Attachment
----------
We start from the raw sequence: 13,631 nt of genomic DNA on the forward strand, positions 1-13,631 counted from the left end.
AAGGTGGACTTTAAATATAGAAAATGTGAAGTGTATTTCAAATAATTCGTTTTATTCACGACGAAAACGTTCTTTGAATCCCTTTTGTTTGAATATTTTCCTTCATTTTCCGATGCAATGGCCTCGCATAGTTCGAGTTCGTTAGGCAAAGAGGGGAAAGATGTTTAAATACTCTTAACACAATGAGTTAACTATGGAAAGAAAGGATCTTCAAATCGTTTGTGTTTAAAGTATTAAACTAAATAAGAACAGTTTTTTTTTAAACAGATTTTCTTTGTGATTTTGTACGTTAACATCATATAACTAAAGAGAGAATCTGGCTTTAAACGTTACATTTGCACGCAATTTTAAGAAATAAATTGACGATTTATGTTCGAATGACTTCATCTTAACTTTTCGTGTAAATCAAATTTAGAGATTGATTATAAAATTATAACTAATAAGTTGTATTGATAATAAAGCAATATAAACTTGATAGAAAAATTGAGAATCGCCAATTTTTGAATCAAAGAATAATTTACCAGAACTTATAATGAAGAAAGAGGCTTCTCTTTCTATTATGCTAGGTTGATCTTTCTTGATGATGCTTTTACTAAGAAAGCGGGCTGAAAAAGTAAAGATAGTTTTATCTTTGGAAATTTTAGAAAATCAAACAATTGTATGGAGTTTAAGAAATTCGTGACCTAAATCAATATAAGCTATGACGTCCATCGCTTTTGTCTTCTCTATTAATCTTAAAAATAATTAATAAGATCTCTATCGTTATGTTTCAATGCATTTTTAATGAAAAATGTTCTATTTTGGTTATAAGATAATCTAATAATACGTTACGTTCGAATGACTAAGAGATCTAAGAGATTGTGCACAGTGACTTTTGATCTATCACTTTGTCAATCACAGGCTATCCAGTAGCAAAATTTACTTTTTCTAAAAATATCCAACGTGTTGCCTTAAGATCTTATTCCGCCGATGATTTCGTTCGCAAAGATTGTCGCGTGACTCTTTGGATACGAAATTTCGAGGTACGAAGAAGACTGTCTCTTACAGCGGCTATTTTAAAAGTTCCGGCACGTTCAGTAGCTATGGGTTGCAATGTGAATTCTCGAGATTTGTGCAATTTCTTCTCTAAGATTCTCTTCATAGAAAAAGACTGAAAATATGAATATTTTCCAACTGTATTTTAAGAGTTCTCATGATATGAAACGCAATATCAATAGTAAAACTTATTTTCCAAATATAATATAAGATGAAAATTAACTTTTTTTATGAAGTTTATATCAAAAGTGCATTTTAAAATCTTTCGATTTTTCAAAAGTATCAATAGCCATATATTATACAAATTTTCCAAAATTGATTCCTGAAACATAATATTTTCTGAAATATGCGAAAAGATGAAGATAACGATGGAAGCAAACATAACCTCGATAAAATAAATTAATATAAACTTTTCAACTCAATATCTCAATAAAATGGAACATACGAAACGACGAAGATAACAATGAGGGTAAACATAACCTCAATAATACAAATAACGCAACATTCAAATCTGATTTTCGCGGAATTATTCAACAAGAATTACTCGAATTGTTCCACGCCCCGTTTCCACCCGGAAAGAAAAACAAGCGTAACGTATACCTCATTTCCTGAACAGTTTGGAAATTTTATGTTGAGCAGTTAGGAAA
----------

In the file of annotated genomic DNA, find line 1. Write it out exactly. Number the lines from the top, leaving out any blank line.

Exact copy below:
We start from the raw sequence: 13,631 nt of genomic DNA on the forward strand, positions 1-13,631 counted from the left end.